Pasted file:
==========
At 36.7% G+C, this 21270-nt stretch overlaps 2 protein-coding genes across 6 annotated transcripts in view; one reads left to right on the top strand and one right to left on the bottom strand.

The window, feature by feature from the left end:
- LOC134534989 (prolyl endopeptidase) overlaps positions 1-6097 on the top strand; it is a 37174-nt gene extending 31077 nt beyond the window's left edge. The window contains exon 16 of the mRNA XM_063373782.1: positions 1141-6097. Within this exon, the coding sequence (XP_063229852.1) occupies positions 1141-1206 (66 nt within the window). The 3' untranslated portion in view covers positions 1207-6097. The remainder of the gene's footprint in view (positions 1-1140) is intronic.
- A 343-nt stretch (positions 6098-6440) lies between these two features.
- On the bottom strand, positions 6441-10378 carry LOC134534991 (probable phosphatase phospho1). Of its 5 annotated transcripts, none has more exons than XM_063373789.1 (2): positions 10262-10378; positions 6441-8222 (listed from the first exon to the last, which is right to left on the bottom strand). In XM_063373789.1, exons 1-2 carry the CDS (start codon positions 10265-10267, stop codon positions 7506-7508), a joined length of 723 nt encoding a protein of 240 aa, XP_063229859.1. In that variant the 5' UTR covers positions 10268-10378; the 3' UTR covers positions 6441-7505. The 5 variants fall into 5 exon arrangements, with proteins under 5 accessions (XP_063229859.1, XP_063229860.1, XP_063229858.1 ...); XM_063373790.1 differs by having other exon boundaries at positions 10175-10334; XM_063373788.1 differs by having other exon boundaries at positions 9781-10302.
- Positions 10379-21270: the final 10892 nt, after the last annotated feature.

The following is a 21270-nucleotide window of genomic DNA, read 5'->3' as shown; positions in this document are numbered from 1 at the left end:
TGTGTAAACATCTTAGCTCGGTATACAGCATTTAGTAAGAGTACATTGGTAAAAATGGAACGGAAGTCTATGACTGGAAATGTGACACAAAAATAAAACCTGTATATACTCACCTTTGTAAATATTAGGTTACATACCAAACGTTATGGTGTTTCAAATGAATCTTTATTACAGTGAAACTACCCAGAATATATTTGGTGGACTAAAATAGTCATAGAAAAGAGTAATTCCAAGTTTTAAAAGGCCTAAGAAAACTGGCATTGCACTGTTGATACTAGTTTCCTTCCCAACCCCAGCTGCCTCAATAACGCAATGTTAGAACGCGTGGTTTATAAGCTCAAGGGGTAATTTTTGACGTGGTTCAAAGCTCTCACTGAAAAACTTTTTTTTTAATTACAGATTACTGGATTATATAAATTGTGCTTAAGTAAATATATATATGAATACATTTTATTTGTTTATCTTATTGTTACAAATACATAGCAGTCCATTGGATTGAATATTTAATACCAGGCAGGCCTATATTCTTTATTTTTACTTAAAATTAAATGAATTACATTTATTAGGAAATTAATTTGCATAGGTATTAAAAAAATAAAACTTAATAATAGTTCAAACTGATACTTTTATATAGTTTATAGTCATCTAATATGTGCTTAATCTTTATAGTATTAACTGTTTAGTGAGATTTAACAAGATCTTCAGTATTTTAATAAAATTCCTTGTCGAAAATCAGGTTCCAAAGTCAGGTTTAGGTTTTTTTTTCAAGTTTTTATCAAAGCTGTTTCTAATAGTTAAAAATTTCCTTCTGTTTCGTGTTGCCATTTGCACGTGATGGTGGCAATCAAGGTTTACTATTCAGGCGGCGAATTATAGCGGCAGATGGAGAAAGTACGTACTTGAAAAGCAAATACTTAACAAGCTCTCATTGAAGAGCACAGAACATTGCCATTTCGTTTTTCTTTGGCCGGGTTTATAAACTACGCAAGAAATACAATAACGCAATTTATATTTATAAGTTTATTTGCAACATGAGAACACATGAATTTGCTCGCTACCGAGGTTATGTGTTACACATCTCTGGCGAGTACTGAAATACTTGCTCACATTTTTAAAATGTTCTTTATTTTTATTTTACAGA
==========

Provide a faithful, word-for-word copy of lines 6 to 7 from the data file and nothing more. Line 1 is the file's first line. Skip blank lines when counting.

- Positions 10379-21270: the final 10892 nt, after the last annotated feature.

The following is a 21270-nucleotide window of genomic DNA, read 5'->3' as shown; positions in this document are numbered from 1 at the left end: